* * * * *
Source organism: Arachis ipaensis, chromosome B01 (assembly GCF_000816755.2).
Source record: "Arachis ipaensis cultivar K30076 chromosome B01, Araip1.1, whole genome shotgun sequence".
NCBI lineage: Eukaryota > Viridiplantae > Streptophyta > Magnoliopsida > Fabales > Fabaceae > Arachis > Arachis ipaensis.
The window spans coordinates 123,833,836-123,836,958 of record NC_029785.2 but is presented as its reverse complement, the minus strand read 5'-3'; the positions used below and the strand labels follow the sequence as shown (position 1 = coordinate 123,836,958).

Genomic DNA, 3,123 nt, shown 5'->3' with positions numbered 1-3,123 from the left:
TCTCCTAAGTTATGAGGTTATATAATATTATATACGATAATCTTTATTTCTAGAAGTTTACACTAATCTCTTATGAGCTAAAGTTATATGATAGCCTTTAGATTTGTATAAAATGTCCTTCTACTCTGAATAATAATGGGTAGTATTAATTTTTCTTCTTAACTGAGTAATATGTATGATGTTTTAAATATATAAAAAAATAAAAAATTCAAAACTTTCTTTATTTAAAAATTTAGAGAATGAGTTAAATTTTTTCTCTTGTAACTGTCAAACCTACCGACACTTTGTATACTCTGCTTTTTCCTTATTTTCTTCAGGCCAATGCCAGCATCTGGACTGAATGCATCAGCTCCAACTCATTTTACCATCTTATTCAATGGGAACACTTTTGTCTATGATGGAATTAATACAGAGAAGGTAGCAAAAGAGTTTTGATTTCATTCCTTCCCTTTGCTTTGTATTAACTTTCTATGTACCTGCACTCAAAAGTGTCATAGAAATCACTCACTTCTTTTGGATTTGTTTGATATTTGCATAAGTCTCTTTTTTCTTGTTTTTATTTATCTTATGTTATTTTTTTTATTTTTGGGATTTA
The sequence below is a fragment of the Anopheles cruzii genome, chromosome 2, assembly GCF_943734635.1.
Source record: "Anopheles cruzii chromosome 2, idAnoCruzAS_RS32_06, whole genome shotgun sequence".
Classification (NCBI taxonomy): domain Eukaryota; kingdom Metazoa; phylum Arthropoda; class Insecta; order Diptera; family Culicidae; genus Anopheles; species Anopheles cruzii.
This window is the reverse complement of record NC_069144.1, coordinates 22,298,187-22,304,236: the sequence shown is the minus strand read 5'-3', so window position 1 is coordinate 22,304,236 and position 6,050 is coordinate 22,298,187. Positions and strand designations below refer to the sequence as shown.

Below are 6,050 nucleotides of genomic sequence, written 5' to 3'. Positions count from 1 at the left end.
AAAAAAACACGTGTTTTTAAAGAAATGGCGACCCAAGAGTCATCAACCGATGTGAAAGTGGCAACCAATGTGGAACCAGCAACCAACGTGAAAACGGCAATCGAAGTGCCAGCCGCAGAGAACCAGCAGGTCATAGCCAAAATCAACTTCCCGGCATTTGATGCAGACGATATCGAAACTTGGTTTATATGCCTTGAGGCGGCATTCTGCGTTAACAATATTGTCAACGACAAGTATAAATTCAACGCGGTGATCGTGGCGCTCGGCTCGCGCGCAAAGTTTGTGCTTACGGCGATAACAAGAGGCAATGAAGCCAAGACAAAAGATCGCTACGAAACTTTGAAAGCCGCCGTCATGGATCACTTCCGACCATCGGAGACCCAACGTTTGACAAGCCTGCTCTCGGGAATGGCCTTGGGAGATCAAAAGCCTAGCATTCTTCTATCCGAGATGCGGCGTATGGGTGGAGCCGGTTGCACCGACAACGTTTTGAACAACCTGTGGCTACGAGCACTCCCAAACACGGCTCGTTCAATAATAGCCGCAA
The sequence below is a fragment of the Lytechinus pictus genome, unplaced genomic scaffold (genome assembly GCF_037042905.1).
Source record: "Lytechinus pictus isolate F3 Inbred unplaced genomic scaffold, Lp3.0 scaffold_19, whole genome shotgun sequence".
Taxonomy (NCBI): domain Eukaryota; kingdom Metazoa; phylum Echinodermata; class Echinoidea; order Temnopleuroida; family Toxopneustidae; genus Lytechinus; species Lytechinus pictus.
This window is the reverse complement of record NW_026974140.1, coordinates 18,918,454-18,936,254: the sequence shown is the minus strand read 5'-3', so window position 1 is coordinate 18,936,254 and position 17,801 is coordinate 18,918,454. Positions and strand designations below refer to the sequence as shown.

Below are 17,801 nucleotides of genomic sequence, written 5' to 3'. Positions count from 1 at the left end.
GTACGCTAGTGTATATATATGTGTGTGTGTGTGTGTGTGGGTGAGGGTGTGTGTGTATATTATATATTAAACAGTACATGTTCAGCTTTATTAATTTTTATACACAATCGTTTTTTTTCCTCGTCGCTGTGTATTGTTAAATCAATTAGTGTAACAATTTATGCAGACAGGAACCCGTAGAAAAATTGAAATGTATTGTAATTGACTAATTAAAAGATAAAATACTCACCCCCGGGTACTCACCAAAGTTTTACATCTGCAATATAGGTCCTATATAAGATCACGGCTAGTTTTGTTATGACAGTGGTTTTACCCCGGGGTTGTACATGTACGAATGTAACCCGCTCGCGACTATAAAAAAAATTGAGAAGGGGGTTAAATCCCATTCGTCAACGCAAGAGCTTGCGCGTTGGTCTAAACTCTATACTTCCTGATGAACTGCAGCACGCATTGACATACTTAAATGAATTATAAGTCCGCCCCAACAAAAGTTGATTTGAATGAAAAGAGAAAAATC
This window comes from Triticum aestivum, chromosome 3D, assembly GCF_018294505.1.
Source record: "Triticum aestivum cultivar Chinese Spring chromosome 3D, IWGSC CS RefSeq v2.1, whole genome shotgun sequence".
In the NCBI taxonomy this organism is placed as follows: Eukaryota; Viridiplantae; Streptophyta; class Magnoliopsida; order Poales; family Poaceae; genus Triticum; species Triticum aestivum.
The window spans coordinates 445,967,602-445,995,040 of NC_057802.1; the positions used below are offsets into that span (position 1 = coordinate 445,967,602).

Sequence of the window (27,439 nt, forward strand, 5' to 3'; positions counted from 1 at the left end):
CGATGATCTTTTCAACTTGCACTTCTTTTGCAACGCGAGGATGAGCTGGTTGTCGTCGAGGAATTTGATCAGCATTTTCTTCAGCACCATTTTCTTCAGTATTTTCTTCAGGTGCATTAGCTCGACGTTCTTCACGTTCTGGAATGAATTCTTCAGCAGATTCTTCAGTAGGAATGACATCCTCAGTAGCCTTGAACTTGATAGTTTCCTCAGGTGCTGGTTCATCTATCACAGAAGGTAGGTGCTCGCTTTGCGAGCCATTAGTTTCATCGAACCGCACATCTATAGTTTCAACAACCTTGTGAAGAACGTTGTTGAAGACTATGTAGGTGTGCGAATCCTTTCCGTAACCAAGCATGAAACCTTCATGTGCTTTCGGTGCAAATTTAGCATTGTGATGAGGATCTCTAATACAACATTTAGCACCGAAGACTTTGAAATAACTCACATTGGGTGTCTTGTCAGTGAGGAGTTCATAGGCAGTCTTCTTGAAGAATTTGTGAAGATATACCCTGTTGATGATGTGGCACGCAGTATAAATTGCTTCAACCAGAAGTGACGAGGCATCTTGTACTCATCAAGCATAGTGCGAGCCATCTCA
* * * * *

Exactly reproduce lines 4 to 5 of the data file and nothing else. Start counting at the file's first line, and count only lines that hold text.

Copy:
The window spans coordinates 123,833,836-123,836,958 of record NC_029785.2 but is presented as its reverse complement, the minus strand read 5'-3'; the positions used below and the strand labels follow the sequence as shown (position 1 = coordinate 123,836,958).

Genomic DNA, 3,123 nt, shown 5'->3' with positions numbered 1-3,123 from the left: